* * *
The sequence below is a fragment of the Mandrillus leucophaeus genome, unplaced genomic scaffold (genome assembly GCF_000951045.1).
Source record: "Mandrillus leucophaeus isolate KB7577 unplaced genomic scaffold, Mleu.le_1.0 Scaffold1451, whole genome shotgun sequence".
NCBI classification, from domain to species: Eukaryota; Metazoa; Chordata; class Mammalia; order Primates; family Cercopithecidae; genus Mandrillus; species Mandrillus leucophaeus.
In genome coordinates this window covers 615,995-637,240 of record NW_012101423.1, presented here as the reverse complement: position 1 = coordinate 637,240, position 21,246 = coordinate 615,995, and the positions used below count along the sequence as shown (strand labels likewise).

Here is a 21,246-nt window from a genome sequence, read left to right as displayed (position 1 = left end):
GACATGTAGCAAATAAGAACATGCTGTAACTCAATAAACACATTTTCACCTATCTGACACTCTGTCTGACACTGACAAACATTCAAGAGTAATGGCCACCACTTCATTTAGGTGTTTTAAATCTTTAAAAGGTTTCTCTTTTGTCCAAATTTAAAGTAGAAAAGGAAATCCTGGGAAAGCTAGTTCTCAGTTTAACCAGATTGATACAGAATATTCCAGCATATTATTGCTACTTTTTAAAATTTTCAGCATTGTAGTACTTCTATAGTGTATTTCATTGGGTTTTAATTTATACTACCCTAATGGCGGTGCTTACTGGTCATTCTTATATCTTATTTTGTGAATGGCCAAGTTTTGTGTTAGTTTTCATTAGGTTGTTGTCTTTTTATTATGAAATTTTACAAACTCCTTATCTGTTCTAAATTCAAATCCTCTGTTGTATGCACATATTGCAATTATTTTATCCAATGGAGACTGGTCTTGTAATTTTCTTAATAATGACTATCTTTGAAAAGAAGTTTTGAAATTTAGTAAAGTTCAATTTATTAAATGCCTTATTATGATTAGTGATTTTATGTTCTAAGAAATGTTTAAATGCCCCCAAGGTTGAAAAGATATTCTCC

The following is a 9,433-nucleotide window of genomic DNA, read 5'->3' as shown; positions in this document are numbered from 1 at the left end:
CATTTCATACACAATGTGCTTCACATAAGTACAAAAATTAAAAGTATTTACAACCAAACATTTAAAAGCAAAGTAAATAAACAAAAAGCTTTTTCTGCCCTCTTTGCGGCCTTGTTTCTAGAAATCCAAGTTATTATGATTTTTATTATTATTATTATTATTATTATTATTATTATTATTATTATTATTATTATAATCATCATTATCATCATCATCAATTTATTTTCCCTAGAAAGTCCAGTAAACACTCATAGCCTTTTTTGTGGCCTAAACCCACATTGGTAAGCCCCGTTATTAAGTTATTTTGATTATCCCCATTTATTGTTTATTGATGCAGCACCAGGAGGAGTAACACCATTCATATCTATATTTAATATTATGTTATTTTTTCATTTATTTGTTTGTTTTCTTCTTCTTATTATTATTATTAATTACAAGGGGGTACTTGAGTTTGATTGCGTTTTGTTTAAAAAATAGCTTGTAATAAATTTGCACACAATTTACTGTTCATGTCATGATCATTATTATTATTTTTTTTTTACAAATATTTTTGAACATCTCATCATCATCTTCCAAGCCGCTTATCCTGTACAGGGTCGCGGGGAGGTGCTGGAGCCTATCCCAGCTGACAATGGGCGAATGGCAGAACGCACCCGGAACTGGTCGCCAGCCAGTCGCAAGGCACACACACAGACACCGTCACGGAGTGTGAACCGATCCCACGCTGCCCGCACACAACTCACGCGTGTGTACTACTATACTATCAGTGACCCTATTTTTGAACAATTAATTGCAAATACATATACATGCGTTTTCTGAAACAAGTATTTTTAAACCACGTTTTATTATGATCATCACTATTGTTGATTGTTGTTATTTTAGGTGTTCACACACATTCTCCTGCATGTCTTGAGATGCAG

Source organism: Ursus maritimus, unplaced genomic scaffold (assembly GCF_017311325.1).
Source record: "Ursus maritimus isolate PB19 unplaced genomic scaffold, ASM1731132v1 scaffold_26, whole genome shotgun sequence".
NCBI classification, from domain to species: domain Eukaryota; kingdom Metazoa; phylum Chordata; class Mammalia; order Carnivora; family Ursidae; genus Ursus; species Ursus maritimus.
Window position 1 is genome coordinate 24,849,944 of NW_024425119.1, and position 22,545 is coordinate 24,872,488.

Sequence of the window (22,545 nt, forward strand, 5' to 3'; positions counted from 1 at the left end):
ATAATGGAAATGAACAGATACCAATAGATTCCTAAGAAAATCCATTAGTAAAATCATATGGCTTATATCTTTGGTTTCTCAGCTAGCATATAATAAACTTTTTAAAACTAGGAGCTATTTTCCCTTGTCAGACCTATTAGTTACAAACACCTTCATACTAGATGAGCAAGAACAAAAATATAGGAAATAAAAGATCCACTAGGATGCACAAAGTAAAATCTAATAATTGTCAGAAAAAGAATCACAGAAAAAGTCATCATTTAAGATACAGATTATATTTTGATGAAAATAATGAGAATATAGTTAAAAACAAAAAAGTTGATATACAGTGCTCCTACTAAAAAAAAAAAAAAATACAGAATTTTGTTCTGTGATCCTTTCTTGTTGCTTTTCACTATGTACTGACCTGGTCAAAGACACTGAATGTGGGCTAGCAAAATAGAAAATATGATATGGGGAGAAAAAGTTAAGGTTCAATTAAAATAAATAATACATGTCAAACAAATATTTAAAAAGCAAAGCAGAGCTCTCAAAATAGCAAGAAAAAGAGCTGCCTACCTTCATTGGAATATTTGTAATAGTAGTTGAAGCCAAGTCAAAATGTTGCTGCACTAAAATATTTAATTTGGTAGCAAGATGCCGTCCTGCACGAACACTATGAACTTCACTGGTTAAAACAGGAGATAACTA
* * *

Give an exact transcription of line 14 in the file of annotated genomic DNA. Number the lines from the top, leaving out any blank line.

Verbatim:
ATAATGGAAATGAACAGATACCAATAGATTCCTAAGAAAATCCATTAGTAAAATCATATGGCTTATATCTTTGGTTTCTCAGCTAGCATATAATAAACTTTTTAAAACTAGGAGCTATTTTCCCTTGTCAGACCTATTAGTTACAAACACCTTCATACTAGATGAGCAAGAACAAAAATATAGGAAATAAAAGATCCACTAGGATGCACAAAGTAAAATCTAATAATTGTCAGAAAAAGAATCACAGAAAAAGTCATCATTTAAGATACAGATTATATTTTGATGAAAATAATGAGAATATAGTTAAAAACAAAAAAGTTGATATACAGTGCTCCTACTAAAAAAAAAAAAAAATACAGAATTTTGTTCTGTGATCCTTTCTTGTTGCTTTTCACTATGTACTGACCTGGTCAAAGACACTGAATGTGGGCTAGCAAAATAGAAAATATGATATGGGGAGAAAAAGTTAAGGTTCAATTAAAATAAATAATACATGTCAAACAAATATTTAAAAAGCAAAGCAGAGCTCTCAAAATAGCAAGAAAAAGAGCTGCCTACCTTCATTGGAATATTTGTAATAGTAGTTGAAGCCAAGTCAAAATGTTGCTGCACTAAAATATTTAATTTGGTAGCAAGATGCCGTCCTGCACGAACACTATGAACTTCACTGGTTAAAACAGGAGATAACTA